Echocardiography is the first test to assess the diameter of the ascending aorta and its progression over time [7]. Most patients are first assessed and followed up with spiral thoracic computed tomography with injection of contrast medium, supplemented by 3-dimensional reconstruction of the aneurysm in order to improve the accuracy of measurements, identification of its proximal part. And distal, the distinction between dissection, penetrating ulcer or intramural hematoma (Figure 5).

The diagnosis of our patient was made by trans thoracic echocardiography and confirmed by chest computed tomography.

Magnetic resonance imaging (MRI) helps prevent injection of iodinated contrast medium and x-ray exposure. In addition to cardiac anatomy, MRI can provide an assessment of cardiac perfusion and myocardial function. However, MRI is still more expensive and less accessible than chest computed tomography.

We did not perform an MRI in our patient because the diagnosis was evident from the results of the echocardiogram and chest CT.

Traditional angiography is performed to assess the relationship of the aneurysm to the supraortic trunks, along with coronary angiography as a preoperative workup. In practice, it is recommended to perform 2 echocardiograms and a thoracic CT to assess and confirm the size of the aneurysm. Aortic and coronary angiography is mainly indicated before surgery.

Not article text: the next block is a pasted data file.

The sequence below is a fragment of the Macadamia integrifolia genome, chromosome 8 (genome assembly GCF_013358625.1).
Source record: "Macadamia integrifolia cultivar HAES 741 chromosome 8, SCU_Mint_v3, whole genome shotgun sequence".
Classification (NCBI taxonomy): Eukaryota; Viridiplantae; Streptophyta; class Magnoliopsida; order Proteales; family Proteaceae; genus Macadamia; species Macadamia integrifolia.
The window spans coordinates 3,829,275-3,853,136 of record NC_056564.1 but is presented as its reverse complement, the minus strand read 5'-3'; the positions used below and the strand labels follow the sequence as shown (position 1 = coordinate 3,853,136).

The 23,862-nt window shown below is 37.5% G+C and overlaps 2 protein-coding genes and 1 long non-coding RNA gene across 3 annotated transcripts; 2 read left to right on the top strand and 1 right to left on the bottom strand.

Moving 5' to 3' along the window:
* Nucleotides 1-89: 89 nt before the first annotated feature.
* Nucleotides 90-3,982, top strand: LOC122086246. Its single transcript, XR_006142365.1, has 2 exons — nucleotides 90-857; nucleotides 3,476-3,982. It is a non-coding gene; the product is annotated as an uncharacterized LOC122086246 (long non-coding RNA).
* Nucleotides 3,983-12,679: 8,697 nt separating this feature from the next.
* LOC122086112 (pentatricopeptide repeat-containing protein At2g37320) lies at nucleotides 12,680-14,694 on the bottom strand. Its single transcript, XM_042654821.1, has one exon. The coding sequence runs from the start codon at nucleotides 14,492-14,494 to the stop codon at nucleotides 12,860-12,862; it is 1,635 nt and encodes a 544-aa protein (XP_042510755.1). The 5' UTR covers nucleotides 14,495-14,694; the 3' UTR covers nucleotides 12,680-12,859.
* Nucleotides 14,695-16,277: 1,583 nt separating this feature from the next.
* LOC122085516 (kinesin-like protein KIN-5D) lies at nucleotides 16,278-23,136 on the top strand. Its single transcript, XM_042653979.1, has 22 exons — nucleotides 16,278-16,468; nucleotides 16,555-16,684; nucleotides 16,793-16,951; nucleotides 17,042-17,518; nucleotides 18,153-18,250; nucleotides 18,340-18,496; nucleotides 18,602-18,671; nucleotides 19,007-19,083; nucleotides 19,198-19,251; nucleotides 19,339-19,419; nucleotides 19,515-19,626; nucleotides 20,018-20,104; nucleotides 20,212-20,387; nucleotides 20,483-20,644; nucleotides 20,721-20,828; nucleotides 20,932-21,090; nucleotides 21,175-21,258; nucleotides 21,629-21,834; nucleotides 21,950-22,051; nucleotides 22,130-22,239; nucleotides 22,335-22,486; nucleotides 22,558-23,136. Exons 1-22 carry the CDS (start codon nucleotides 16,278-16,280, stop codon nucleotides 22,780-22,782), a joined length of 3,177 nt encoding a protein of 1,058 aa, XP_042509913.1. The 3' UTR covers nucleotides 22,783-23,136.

We performed in our patient, coronary angiography and doppler ultrasound of the supra aortic trunks which returned to normal (Figure 2).

In asymptomatic patients, medical treatment with β-blockers and follow-up with echocardiography once or twice a year are recommended [8]. More recently, angiotensin II receptor antagonists [notably losartan (Cozaar®) and irbesartan (Aprovel®)] have shown a curbing effect on the dilation of the aortic root in a pediatric population with Marfan syndrome [9]. Cardiovascular risk factors must be controlled as well as healthy lifestyle.

Our patient’s cardiologist prescribed a β-blocker before the surgery.

When the aorta reaches 6 cm in diameter, the annual rates of rupture, dissection, and death are 3.6%, 3.7%, and 10.8%, respectively. The cumulative risk of these events is 14.1% [6]. It is on the maximum diameter that the surgical indication decisions are made.

Surgery is indicated as an emergency in cases of acute dissection of the ascending aorta or rupture of the pericardium (acute tamponade). Elective ascending aortic surgery is associated with a significantly lower mortality rate (5%) than emergency intervention. A key factor in the decision to operate is the scalability of the maximum diameter of the ectasia, requiring several imaging checks to demonstrate, within a specified time frame, a substantial increase in this diameter. Only really large or complicating aneurysms lead to surgery without delay. Taking into account the natural history of ascending aortic aneurysms, surgery seems appropriate when the maximum diameter reaches 5 - 5.5 cm, depending on the etiology [10]. Symptoms due to aortic valve insufficiency or stenosis may be the first indication for intervention. During valve surgery, a decision must be made regarding moderate dilation of the aorta. About 25% of patients operated on for aortic insufficiency, with an aortic diameter > 4 cm, subsequently undergo aortic replacement surgery [1].